A cheaper option – which is backed up by energy experts – is to simply stretch cling film, or transparent polythene film, across your single-glazed windows to prevent draughts and stop energy loss.
If you already have double-glazing, you might be able to improve their efficiency further. Thermal lined curtains can help keep draughts at bay, as can closing curtains early in the evening and keeping them closed.
One tip to find drafts is to light an incense stick or a candle and hold it around the window to isolate where drafts are coming from. A sealing product, which can be purchased for €10 or so from your local DIY shop, can then be used to block any draughts.
Maximise your fireplace
They might be cosy, but open fireplaces are far from being energy efficient. Indeed it has been estimated that about 70 per cent of the energy a fireplace produces is lost through the chimney. So, if you want to improve your fire’s heating capabilities, consider opting for a stove instead.
If you don’t use a fireplace, then a special balloon can help reduce the amount of heat you will lose through it – and stop those cold drafts coming down at the same time. You can buy one on Electric Ireland’s website for €31.99, or in Woodies DIY for €26.99.
Insulate your home
Insulating your attic is key, as doing so can save up to 20 per cent on your heating bill. The recommended level of insulation is 300mm, so if it’s less than that you can bring it up to this level by adding further layers.
You should also think about insulating your walls, through either external lining, internal dry lining, or insulation which is injected into cavities in the wall.
Churchfield Green Energy is currently offering to externally insulate a semi-detached home for €8,150 (after grant is deducted – see below), or €7,850 for a detached home. Electric Ireland estimates the typical cost for a three- or four-bedroom semi-detached house is €13,702.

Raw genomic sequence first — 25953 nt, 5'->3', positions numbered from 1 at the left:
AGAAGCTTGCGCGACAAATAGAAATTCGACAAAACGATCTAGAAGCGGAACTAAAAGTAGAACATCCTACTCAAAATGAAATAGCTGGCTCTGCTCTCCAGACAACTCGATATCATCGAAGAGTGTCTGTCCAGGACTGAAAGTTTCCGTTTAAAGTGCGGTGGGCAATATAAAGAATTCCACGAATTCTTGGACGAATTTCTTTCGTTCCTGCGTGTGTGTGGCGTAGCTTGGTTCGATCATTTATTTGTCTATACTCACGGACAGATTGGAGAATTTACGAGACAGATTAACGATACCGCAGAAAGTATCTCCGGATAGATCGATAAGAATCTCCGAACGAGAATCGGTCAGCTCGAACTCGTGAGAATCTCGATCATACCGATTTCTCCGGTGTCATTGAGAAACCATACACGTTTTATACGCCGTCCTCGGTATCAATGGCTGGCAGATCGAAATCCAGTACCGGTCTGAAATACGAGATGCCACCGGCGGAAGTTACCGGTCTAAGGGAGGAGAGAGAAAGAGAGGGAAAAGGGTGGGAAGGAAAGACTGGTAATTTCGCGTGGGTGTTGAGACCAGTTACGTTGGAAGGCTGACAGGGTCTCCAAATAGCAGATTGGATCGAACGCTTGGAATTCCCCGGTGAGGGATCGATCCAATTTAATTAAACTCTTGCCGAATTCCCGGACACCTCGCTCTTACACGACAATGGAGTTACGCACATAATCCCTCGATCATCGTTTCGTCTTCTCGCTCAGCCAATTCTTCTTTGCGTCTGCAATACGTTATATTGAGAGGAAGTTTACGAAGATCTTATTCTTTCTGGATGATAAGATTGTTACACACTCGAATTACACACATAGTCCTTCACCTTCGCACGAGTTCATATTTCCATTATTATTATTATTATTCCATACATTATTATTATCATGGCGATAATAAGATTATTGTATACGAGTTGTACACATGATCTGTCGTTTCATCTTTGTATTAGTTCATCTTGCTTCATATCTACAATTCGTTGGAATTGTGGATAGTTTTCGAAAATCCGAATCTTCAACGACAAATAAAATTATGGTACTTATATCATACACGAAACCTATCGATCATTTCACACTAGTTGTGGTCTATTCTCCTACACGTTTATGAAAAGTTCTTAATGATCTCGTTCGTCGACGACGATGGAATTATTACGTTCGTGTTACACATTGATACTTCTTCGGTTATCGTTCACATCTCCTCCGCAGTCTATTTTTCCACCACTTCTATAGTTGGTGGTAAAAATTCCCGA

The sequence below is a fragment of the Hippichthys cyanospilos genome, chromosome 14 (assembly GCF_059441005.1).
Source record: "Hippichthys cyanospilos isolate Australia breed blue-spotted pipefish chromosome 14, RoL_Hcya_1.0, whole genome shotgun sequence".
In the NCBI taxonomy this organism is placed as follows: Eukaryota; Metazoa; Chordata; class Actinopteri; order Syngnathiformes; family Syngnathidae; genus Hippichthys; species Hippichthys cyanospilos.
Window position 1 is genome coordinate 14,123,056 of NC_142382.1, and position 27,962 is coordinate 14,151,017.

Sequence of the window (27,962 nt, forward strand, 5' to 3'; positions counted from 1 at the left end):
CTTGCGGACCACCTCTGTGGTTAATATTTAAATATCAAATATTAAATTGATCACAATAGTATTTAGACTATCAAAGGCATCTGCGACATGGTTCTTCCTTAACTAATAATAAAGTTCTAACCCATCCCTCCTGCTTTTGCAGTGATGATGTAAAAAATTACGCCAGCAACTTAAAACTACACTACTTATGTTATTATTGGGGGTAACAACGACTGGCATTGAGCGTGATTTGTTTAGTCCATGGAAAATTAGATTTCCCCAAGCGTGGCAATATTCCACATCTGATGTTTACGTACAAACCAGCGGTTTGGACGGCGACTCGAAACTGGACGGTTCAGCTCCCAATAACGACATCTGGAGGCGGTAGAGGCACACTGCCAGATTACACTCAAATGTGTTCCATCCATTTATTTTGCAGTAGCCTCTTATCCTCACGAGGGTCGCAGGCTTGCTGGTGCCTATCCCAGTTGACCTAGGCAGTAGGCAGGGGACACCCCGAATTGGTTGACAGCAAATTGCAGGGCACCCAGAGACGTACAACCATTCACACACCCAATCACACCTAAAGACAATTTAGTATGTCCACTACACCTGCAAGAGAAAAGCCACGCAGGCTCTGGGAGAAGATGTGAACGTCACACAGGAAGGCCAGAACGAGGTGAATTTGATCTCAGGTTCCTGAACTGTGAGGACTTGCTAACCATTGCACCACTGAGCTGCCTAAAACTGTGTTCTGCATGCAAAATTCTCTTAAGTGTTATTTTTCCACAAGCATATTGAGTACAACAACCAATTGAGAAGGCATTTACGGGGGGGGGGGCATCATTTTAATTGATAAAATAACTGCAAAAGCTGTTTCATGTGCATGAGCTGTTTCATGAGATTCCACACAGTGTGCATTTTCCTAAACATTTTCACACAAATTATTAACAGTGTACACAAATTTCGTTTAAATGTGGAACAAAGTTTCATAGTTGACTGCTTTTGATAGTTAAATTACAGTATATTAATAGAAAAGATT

Consider a new boiler
If you have an old-fashioned boiler, it may only be operating at about 60 per cent efficiency, so switching to a newer, condensing boiler, may make sense. A boiler will cost you upwards of €1,000 and you’ll also have additional costs for fitting.
If you don’t have the budget for a new boiler, getting your boiler serviced annually will improve its efficiency and could save you up to €150 a year in heating costs.
According to energy consultant Brona Tennyson, of OES Consulting, lowering your thermostat by just one degree (Celsius) can cut your heating bill by approximately 10 per cent.
Get a grant
For larger insulation and energy upgrade works, you might find you’ll be entitled to a grant. Administered by the Sustainable Energy Authority of Ireland (SEAI), if your home was built before 2006 you’ll be entitled to a grant for roof and wall insulation, boiler and heating control upgrades, and solar panels.